The Ulster Grand Prix is in “real and imminent danger of disappearing” with organisers facing a financial crisis after a tough 2019 event.

After this year’s Ulster GP main race day was hit by heavy rain, organisers recorded “perhaps the smallest crowd the event has ever witnessed” which has led to a significant drop in revenue for the Dundrod and District Motorcycle Club.

This year Peter Hickman dominated by winning all seven races he entered at the Ulster Grand Prix while matching Phillip McCallen’s record of winning five races in a day.

Hickman also saw the Ulster GP regain its fastest road race tag with a 136.415mph lap during the first Superbike race.

In a statement released by Ulster GP organisers, the future of the event is in doubt with a financial review ongoing which will decide the next steps to try to save the iconic road race meeting.

Organisers have also been in contact with local MP Sir Jeffrey Donaldson and the Lisburn and Castlereagh City Council in a bid to help support the event.

Full Ulster Grand Prix Statement:

The 2019 Ulster Grand Prix race week began in a blaze of glory as Peter Hickman set a new lap record speed of 136.415mph that brought the ‘World’s Fastest Road Race’ title back to the Dundrod circuit.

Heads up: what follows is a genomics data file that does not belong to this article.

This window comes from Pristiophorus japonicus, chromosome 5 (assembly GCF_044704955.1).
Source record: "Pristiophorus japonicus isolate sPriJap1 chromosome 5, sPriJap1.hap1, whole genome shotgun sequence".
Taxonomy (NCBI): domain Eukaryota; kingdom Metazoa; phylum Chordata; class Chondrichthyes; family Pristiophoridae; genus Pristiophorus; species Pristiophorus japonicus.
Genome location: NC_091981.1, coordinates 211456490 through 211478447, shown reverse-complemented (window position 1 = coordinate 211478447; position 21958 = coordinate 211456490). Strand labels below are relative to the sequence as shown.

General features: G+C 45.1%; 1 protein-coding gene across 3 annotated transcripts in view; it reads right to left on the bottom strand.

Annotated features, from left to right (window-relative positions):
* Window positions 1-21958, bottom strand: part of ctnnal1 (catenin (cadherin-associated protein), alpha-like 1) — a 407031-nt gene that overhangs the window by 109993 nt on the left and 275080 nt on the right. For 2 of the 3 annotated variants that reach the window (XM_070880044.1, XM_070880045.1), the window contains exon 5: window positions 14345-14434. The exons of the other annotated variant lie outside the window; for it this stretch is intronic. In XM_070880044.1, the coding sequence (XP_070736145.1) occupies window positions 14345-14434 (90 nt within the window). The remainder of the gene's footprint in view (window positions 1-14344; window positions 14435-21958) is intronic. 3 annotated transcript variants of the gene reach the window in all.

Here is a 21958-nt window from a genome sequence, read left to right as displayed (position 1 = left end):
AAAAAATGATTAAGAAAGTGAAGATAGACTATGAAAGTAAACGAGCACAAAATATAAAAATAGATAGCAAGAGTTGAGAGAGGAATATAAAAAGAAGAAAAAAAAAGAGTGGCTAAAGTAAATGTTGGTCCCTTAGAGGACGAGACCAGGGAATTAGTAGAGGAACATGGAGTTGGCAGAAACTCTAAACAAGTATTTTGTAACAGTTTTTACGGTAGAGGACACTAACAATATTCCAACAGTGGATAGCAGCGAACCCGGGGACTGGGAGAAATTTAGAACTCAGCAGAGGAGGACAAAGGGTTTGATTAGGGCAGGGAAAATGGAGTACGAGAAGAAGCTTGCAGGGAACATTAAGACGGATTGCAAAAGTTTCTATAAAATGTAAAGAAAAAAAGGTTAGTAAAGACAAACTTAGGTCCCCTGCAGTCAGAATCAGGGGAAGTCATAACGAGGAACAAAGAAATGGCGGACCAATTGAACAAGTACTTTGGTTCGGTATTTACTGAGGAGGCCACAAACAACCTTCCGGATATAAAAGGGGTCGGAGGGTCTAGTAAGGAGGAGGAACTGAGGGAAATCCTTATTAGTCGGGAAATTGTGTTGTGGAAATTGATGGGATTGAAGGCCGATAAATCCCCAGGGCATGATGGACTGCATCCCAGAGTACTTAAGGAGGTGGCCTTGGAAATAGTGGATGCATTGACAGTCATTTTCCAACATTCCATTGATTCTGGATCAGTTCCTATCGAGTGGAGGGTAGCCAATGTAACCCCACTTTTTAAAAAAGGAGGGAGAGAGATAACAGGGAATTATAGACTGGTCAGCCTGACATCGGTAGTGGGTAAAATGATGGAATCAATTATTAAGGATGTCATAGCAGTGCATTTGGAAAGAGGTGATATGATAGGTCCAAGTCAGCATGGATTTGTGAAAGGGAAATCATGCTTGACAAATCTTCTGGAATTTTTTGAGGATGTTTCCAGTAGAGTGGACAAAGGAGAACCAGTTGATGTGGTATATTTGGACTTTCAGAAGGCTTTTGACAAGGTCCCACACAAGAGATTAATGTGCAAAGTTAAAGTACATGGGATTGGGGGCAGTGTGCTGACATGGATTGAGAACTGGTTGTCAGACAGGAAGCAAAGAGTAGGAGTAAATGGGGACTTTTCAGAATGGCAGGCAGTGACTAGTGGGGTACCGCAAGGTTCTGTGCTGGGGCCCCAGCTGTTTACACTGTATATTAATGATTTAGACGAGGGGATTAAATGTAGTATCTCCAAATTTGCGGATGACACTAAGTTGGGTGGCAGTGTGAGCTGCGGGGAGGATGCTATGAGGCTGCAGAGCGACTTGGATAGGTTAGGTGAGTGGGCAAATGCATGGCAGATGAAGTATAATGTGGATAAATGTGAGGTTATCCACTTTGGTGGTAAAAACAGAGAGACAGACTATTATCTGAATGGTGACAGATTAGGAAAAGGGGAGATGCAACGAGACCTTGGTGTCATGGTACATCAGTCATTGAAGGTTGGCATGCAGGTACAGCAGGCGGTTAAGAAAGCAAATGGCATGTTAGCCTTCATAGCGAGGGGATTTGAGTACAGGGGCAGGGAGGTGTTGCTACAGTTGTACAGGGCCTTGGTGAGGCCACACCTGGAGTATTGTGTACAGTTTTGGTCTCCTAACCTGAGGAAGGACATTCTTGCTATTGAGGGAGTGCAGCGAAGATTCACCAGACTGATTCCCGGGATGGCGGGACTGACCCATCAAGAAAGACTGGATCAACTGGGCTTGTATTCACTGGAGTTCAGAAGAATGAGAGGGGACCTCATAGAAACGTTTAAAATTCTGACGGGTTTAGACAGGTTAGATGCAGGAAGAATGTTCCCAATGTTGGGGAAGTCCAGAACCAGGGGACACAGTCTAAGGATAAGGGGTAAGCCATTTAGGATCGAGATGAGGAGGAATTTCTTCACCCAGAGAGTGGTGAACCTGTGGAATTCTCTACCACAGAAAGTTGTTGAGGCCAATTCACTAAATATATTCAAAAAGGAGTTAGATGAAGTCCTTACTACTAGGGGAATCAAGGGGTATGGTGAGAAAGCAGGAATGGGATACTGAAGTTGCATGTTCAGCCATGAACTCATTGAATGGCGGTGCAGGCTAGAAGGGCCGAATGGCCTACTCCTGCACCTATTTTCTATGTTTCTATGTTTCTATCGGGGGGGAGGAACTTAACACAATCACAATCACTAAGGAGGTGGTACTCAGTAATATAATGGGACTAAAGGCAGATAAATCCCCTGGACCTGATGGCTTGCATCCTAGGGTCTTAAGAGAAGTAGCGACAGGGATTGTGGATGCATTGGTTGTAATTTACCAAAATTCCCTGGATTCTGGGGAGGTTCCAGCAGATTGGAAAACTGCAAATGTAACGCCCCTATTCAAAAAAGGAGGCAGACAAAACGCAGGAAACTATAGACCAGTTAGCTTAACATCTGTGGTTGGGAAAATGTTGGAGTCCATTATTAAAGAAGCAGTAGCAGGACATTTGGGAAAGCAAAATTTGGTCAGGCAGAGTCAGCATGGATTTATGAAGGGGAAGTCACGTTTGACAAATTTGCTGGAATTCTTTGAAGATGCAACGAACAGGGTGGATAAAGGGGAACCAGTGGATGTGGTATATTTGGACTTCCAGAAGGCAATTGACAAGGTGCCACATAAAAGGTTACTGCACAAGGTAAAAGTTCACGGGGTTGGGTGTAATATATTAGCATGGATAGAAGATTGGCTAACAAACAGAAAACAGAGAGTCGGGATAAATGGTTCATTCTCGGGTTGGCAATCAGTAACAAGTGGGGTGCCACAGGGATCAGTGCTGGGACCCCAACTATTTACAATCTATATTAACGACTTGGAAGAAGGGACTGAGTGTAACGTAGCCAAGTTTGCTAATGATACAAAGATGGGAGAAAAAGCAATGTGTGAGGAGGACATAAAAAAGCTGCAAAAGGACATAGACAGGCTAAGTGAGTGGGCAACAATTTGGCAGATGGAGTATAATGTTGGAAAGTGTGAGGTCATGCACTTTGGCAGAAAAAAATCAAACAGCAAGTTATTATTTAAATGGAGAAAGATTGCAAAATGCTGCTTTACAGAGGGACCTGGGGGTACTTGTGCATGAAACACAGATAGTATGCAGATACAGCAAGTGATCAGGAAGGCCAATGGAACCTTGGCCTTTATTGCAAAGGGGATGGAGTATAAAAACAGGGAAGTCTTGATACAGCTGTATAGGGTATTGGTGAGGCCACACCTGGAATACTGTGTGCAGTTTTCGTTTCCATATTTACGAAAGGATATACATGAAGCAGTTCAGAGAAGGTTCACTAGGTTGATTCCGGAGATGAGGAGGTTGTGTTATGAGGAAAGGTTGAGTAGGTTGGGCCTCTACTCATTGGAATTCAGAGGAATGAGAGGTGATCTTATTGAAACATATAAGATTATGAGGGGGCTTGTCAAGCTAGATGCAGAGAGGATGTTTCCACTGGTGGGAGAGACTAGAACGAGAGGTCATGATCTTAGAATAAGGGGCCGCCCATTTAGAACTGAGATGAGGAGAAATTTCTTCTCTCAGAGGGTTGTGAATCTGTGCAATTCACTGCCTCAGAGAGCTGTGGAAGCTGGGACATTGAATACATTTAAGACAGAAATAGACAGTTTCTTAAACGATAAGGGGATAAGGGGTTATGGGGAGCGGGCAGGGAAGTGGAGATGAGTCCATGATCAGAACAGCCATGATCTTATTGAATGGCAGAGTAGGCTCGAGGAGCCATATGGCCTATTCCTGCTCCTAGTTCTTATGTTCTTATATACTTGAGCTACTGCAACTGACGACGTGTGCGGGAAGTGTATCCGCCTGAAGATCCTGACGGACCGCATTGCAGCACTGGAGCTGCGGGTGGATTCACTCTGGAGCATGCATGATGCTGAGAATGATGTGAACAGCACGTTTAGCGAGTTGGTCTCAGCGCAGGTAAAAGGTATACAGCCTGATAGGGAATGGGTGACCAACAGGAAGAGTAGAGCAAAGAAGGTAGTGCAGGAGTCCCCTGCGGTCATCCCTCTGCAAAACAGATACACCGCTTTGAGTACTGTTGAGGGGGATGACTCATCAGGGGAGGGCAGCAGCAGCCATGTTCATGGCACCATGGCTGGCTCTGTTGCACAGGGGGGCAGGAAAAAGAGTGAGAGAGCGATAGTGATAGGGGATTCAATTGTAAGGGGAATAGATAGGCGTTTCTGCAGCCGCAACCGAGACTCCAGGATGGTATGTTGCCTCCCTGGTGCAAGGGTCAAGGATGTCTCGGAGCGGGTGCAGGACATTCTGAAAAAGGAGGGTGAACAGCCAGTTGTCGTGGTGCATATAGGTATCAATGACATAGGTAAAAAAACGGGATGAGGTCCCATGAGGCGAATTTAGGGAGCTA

More fantastic racing was to follow but a severe weather warning forecast for Saturday’s main race day saw most fans decide to remain at home, resulting in perhaps the smallest crowd the event has ever witnessed. The huge loss of income, compounded by existing liabilities, has resulted in a major financial crisis for the organisers of the Ulster Grand Prix, the Dundrod and District Motorcycle Club.

Over the past few months the Club has been trying to manage this difficult situation. A critical juncture has now been reached and a decision must be made as to whether or not the race will take place in 2020.

Professional advice has been sought and an urgent review is being carried out in respect of the viability of the event for 2020, together with the options available for dealing with the existing financial liabilities. Race organisers will consider the outcome of this review and a decision will be taken in the coming weeks as to the future of the Club and the Ulster Grand Prix.

“The Ulster Grand Prix celebrated its 97th birthday in 2019.” Robert Graham, Chairman of the Dundrod and District Motorcycle Club, said.

“The race organisers have met with local MP, Jeffrey Donaldson, alongside representatives of Lisburn and Castlereagh City Council as we continue to seek a solution to the financial problems that would enable Northern Ireland’s most prestigious and historic motorcycle race to continue towards its 100th anniversary.”

 

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